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For exactly the value of n=6, it is true that every group of order n is cyclic? I believe it is false, but cannot find the contradiction!

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    $\begingroup$ Check out $D_6$ dihedral group of 6 elements $\endgroup$
    – Lost1
    Apr 10, 2013 at 14:42

3 Answers 3

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Up to isomorphism, there are exactly two groups of order $6$:

  • the cyclic group of order $6$: $\mathbb Z_6$, or if you prefer, $C_6$,

  • the non-abelian symmetric group $S_3$

Put differently, every group of order $6$ is isomorphic to exactly one of two groups:

  • $\mathbb Z_6$
  • $S_3$

For example, as pointed out in the comments, the dihedral group of order $6$ (the group of symmetries of the equilateral triangle) is isomorphic to $S_3$.


N.B. Knowing that there are exactly two groups, up to isomorphism, of order $6$ is a good thing to know, just as is the fact that there are exactly two groups, up to isomorphism, of order $4$: $\mathbb Z_4$: the cyclic group of order $4$, and the Klein 4-group, which is abelian, but not cyclic.

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  • $\begingroup$ I've been waiting to upvote the person who pointed this out. $\endgroup$ Apr 10, 2013 at 15:55
  • $\begingroup$ ;-) Thanks, @Douglas. I couldn't resist posting this: it was screaming to be stated. $\endgroup$
    – amWhy
    Apr 10, 2013 at 15:56
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$S_3$ is of order 6, and nonabelian.

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    $\begingroup$ $S_3$ is known as the symmetric group of order 3 - it can be thought as the set of permutations of the set {1,2,3} $\endgroup$
    – Andrew D
    Apr 10, 2013 at 14:51
  • $\begingroup$ ...and it is isomorphic to $D_6$, the dihedral group of order $6$. $\endgroup$
    – user1729
    Apr 10, 2013 at 14:57
  • $\begingroup$ assuming 1 is the identity $\endgroup$
    – Nancy Rose
    Apr 10, 2013 at 14:57
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    $\begingroup$ If you mean that 1 in the set {1,2,3} is the identity, then no - I should probably explain what I mean slightly better. A permutation of a set A is a bijection from A to A, so in the above case when considering the set {a,b,c} (relabelled for ease), the identity is the map from a to a, b to b and c to c. Under the operation of composition of functions when operating on the set of permutations, we then get the symmetric group. $\endgroup$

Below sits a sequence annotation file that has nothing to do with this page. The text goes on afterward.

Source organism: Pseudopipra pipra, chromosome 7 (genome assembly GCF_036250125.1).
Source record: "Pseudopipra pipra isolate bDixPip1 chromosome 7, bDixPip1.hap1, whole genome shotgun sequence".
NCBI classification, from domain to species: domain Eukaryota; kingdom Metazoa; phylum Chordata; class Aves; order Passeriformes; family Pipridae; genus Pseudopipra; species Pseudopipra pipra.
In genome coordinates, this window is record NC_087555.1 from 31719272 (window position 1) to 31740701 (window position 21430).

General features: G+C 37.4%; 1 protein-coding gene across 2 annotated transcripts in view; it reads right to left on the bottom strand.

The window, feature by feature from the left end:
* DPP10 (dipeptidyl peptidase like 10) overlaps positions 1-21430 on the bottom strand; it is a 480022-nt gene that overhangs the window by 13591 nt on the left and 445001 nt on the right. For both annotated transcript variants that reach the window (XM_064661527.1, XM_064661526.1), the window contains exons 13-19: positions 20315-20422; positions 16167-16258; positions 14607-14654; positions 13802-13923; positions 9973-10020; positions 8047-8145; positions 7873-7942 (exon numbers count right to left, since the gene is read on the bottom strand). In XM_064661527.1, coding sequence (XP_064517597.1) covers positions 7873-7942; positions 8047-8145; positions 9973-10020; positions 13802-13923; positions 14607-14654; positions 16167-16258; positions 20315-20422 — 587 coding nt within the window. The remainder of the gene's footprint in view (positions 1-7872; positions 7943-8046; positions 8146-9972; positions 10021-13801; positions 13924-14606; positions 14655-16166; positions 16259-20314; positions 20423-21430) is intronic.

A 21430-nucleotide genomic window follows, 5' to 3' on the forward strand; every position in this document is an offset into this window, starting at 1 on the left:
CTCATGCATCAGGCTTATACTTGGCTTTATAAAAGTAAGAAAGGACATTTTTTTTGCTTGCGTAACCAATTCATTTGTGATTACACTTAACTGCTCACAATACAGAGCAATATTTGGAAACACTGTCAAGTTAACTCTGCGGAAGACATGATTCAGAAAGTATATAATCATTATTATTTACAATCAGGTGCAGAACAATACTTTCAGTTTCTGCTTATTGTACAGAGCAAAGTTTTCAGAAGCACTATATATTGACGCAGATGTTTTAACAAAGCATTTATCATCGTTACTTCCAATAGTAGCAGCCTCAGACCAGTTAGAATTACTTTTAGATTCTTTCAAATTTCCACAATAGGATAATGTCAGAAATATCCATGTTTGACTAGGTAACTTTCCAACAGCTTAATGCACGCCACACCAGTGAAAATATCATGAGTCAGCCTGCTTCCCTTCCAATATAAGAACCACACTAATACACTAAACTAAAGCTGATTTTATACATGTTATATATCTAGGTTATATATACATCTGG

– Andrew D
    Apr 10, 2013 at 14:58
  • $\begingroup$ This is also the group of symmetries of an equilateral triangle. $\endgroup$
    – Josh B.
    Apr 10, 2013 at 15:22
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Every abelian group $G$ of order 6 is cyclic.

If $a$ is an element of order 2, $a^2=1$ and $b$ is an element of order 3 $b^3=1$ what is the order of the element $ab$?

The existence of elements $a$ and $b$ follows from the fact than for every prime divisor of the order of a group there exists an element of such order (Cauchy)

In general if $G$ isn't abelian and has order $|G|=pq$, $p,q$ primes then

$G=<a,b|b^p=1,a^q=1,a^{-1}ba=b^r>$ where $r\not\equiv 1 \mod p$ and $r^q\equiv 1 \mod p$ and $q|p-1$.

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    $\begingroup$ I thought Cauchy's theorem was for finite groups in general, not just Abelian groups? $\endgroup$
    – Andrew D
    Apr 10, 2013 at 14:55
  • $\begingroup$ Yes of course Cauchy's theorem applies in groups of finite order in general. $\endgroup$
    – epsilon
    Apr 10, 2013 at 14:58
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    $\begingroup$ Interestingly, every group of order $6$ (or more generally, $pq$ where $p$ and $q$ are distinct primes) with non-trivial centre is cyclic. $\endgroup$
    – user1729
    Apr 10, 2013 at 14:59
  • $\begingroup$ Ah, I assume that is related to how $C_m \times C_n \cong C_{mn}$ if and only if m and n are coprime? $\endgroup$
    – Andrew D
    Apr 10, 2013 at 15:02
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    $\begingroup$ Pretty much. You maybe want to say why $H$ and $K$ are normal (because $G$ is abelian). You probably also want to point out that $G/Z(G)$ cannot have order $p$ or $q$ in point $3$. But these are superficial things. Your proof is essentially complete. $\endgroup$
    – user1729
    Apr 11, 2013 at 8:50

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